songs 15 Songs That Don't Mean What You Think They Do  

Molly Mahan
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Here's a list of songs whose meanings we completely miss because we either don't listen to lyrics properly or we just take the song at face value, ignoring any origins or intent of the artist. Or we just don't even realize what the lyrics really are. Then, one day, your world breaks down. The real meanings of these popular songs will shock you.

Everything you knew and loved about these songs is about to turn out to be a lie because that songs you thought were innocent and sweet are often actually about the opposite. Think "Born in the USA" is a patriotic anthem? Think again.

Hopefully, learning the truth about these popular songs doesn't shatter your world too much, though it will certainly make you think twice at the next karaoke night.
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This is actually a cover of a song by British rock band The La's from their eponymous album. Although the song initially seems to be about a woman, if you look closely at the lyrics, the "she" in question is actually heroin and the song tells of the rush of using the drug and how fleeting the high is.

There she goes again
Racing through' my brain
And I just can't contain
This feelin' that remains

There she blows
There she blows again
Pulsing through' my vein
And I just can't contain
This feelin' that remains

Additionally, the song has stylistic similarities to The Velvet Underground's "There She Goes Again," a song with overt references to prostitution and potentially references to drug abuse, as well.

Artist: Sixpence None the Richer

Albums: Sixpence None the Richer

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We all probably know that "My Sharona" is about sex or trying to get laid, but how about sex with underaged girl? Maybe not. In the tradition of "Young Girl" by Gary Puckett and the Union Gap, the song is about a man's serial lust for a girls several years his junior.

In this case, the song is about Doug Fieger, the band's drummer, and his relationship with Sharona Alperin, who he met when he was 25 and she was 16. They dated for four years and she appears on the single's cover. Nevertheless, the lyrics are quite raunchy and rather uncouth in kinder circles:

Such a dirty mind, always get it up
For the touch of the younger kind...

When you gonna give it to me
Give it to me
It's just a matter of time Sharona

As far as songs about underaged sex go, though, "My Sharona" takes the cake... And robs the cradle?

Artist: The Knack

Albums: ... But the Little Girls Understand, Get the Knack

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#2 on The Greatest Songs by One-Hit Wonders

#5 on The Greatest Pop Songs by One-Hit Wonders

#10 on The Best Songs with a Girl's Name in the Title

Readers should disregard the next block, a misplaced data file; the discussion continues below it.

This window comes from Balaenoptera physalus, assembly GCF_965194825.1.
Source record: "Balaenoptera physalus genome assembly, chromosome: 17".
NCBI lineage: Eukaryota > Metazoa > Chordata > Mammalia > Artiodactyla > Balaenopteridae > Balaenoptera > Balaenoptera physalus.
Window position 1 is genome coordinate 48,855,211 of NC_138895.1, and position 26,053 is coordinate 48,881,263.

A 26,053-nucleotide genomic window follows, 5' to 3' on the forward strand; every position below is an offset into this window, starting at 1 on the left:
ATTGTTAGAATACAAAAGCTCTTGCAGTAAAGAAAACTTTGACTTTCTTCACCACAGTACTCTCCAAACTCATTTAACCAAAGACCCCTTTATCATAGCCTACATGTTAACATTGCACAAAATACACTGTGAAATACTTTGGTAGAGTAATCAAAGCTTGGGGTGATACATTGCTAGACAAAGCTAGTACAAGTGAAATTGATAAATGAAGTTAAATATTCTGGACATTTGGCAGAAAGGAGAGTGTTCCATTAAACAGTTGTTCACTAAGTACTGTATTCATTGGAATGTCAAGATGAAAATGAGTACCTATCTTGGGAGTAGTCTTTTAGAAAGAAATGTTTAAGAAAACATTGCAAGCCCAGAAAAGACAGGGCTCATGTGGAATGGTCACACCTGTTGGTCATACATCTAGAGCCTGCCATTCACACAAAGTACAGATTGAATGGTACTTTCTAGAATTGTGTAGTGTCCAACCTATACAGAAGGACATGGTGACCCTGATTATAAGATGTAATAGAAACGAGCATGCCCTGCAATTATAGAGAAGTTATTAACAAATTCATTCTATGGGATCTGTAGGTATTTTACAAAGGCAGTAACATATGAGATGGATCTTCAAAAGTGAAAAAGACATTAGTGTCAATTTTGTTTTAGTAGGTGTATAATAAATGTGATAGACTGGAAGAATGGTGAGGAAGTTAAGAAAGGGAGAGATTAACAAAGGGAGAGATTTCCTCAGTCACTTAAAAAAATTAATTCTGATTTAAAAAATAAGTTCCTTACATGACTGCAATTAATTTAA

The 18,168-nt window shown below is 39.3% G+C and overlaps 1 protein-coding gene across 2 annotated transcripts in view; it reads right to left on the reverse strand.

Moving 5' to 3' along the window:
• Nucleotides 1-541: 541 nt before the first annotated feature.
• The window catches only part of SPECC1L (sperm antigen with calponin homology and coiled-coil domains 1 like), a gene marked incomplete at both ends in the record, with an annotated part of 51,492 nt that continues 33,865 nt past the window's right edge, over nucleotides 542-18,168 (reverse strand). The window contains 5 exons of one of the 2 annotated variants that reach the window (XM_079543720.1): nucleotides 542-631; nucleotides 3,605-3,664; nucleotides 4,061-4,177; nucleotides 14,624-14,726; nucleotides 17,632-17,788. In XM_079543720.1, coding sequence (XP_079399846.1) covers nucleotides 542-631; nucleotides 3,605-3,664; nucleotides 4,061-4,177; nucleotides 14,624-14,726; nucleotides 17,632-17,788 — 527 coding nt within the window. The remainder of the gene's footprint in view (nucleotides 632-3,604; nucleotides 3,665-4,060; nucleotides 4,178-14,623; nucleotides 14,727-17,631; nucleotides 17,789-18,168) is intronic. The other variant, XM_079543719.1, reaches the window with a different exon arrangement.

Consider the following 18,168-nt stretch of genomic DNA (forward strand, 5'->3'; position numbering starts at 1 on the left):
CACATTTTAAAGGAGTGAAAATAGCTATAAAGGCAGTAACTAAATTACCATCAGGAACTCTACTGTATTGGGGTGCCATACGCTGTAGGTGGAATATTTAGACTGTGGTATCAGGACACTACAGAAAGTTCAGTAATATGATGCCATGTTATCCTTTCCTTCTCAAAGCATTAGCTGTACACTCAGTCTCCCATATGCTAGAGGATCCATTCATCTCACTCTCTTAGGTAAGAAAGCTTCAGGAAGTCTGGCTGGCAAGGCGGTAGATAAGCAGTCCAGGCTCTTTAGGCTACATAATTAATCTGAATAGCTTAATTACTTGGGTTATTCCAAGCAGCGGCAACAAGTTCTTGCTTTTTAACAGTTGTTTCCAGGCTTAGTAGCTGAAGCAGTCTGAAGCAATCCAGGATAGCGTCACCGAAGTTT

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Only The Boss could make an anti-war song sound like a jingoistic rock anthem that most people use as a pro-America anthem. The song narrative follows a working class American who gets into some trouble at home, so he goes to Vietnam to fight in the war. When he returns, he is unable to find work and is shunned by the community at large, kind of like in real life.

Springsteen's lyrics and message were so cleverly masked, that Ronald Reagan's staff tried to get the song to be the official song for his re-election campaign (which is exactly how well they did their research), but The Boss politely declined, as he did not support Ronald Reagan at all.

Artist: Bruce Springsteen, E Street Band, Bruce Springsteen & The E Street Band

Albums: Born in the U.S.A.

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Probably best known for the repetitive chanting of "I want my MTV" by Sting, the song is often believed to be an anthem for the MTV generation. "I want my MTV" even became a tagline, and slogan for the generation of people who grew up believing in music videos and the MTV phenomenon.

But the four and half minute song is, in fact, a criticism of the music scene of the 80s - especially glam metal which was in its hey-day. In fact, bassist Nikki Sixx claims the song is specifically about his band, Motley Crue.

Told from the perspective of a blue collar worker, the song contains lyrics that discredit and dismiss the musicians and their ability such as "See the little f*ggot [a word which is used liberally and with absolutely no hesitation throughout the song, and, according to the song writer is actually part of the 'point' of the character who sings the song] with the earring and the make-up" and comments on how their music "ain't working." Still, he laments their ability to get "money for nothing, and their chicks for free." In the end, he decides that maybe he should learn how to play guitar.

Artist: Dire Straits

Albums: Brothers in Arms

see more on Money For Nothing (Full Length Version)